Richnessofmushroomproduction andconsumption   Problemsregardingmushroomindustryintegration culture,                                                                            andinefficiencyof marketing activities,

•Highpotentialinrespectofmushroomconsumption    Necessity  of  improving  efficiency  of  education, byyouths                                                                         healthandsocialsecurityservices,

 

•TheexperienceobtainedinEuropeanUnionsrural    Insufficiencyofruralinfrastructureand developmentprojects,                                                     modernization requirementsof the

existinginfrastructure,

 

IncreasingsupportsofMinistryofAgriculture            Inadequatecoordinationbetweenpublic institutions engagedinruraldevelopment,                                        providingservicestoruralpopulation.

 

Smallscaleand fragmentedagriculturalholdings        •Lackoftechnologicaldevelopmenton mushroomproduction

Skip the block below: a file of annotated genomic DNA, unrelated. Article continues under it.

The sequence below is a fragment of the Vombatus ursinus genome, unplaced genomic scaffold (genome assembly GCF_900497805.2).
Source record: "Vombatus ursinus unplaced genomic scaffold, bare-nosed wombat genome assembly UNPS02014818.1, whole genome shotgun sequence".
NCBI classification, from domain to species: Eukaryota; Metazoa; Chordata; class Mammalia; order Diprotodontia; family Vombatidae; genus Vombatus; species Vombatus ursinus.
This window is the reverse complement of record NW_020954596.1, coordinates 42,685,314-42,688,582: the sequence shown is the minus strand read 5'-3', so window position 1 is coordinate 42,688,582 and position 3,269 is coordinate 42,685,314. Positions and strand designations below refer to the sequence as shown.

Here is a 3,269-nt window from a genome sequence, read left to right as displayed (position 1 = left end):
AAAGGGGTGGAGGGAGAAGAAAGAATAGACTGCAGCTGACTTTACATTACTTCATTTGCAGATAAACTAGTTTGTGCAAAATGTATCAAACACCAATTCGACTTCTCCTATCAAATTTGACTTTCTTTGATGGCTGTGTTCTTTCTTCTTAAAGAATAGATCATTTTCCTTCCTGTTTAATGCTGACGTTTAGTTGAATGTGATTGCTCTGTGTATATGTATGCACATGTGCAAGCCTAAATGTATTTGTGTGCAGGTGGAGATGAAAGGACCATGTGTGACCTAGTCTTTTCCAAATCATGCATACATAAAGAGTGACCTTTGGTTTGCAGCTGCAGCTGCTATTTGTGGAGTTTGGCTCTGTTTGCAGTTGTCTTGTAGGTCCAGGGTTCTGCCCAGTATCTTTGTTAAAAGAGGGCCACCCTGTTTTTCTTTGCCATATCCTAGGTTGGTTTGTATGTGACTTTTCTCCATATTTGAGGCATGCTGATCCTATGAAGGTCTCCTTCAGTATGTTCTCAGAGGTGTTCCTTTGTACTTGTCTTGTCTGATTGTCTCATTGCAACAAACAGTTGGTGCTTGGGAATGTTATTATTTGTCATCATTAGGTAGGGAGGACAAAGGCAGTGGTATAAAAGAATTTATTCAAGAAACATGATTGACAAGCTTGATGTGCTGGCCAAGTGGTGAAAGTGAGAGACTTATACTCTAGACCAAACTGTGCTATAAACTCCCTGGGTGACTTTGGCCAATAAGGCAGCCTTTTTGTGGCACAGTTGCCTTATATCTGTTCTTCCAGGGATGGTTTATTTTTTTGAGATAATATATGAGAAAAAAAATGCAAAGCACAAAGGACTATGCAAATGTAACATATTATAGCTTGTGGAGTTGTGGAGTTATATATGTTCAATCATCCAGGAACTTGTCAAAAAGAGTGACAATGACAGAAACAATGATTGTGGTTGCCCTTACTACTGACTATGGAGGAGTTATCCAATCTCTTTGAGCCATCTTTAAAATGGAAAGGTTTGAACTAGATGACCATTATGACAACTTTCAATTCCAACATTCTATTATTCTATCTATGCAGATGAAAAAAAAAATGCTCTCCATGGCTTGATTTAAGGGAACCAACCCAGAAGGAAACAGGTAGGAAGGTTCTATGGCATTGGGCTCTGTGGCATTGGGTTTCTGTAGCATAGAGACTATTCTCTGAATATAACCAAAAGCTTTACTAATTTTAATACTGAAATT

Insufficiencyofcapitalandfinancialresources,

•Lowsoilquality,widespread erosion,and inappropriateutilizationoflandresources duetoignoringofsoilcapability,

Problemsregardingbalanceofconservation– utilizationofnaturalresources (land, water, forest,pastureandgrassland,

fisheryresourcesetc.),

Structuralproblemsofagriculture

Prevalenceofpovertyinruralsettlements,especially inforestvillages

 

Opportunities

 

Threats

•Developmenttrendsof mushroomindustry,

Increasing consumerconsciousness anddemandfor

healthy, qualityandorganicproducts,                            Changingtrendin agriculturalsupportpolicies,